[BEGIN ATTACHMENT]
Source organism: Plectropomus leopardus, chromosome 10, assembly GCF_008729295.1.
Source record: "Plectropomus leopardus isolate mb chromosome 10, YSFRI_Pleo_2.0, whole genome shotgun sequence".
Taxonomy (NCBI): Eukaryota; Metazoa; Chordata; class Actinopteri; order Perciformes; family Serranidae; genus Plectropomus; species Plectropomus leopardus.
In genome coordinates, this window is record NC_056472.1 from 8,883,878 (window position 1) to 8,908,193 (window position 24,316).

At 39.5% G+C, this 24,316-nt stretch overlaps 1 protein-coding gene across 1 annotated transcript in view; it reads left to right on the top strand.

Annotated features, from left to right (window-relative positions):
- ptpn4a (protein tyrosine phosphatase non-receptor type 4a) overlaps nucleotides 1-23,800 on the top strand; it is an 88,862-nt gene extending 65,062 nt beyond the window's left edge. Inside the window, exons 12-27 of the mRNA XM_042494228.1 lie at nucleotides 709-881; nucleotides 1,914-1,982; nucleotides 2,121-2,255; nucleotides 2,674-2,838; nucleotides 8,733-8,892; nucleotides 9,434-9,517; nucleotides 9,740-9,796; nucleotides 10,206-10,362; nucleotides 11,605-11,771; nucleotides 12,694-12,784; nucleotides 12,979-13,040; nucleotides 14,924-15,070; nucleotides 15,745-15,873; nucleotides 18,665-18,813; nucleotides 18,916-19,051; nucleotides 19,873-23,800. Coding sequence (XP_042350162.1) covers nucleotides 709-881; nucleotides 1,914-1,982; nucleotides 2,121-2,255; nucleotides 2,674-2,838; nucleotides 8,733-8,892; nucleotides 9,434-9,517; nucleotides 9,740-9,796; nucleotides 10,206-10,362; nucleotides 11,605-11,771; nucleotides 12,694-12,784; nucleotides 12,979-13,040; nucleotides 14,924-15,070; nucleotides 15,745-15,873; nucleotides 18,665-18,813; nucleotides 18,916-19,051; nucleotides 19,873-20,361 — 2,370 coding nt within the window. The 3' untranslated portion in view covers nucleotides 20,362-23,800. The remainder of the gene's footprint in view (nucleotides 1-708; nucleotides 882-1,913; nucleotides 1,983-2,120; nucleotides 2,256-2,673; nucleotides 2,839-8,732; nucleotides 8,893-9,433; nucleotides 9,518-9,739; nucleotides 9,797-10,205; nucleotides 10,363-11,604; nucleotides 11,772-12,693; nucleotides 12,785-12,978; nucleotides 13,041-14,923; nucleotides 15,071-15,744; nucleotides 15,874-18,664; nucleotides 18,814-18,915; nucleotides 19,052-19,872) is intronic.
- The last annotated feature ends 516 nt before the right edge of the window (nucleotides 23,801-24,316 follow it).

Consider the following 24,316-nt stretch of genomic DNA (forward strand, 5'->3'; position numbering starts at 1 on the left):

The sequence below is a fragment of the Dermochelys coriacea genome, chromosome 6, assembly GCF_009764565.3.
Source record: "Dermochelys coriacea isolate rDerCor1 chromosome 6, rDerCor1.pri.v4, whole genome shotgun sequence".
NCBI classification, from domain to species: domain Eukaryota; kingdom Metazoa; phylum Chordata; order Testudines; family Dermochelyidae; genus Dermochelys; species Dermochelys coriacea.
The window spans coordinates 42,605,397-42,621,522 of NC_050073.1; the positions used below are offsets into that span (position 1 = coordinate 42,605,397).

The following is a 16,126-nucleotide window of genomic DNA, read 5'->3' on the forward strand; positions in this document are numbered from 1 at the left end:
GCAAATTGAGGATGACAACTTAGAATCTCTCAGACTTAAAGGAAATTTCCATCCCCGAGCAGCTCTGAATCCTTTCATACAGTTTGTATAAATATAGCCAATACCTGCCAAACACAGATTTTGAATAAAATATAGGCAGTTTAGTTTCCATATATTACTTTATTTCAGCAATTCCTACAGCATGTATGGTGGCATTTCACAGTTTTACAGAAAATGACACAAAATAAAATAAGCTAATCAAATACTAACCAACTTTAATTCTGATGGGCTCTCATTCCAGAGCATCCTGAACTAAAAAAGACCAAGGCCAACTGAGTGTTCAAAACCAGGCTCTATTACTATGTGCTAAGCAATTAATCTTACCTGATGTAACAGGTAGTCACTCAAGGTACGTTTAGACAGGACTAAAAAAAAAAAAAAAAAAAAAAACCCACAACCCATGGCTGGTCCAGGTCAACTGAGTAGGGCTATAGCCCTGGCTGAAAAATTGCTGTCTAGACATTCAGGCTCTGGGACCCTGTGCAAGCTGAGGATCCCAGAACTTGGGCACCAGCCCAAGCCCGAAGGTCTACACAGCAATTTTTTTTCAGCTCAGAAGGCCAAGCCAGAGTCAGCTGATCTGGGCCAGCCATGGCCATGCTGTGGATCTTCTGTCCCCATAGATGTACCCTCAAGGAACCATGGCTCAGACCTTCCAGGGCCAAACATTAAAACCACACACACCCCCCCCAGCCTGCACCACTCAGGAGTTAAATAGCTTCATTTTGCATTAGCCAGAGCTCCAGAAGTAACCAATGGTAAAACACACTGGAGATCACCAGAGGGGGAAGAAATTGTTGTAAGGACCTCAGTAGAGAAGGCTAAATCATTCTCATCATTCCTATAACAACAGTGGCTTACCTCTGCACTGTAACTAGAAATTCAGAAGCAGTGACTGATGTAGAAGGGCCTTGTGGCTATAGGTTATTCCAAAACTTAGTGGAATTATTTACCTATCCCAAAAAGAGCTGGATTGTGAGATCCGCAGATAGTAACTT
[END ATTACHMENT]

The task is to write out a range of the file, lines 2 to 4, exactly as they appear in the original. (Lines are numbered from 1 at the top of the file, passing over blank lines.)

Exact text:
Source record: "Plectropomus leopardus isolate mb chromosome 10, YSFRI_Pleo_2.0, whole genome shotgun sequence".
Taxonomy (NCBI): Eukaryota; Metazoa; Chordata; class Actinopteri; order Perciformes; family Serranidae; genus Plectropomus; species Plectropomus leopardus.
In genome coordinates, this window is record NC_056472.1 from 8,883,878 (window position 1) to 8,908,193 (window position 24,316).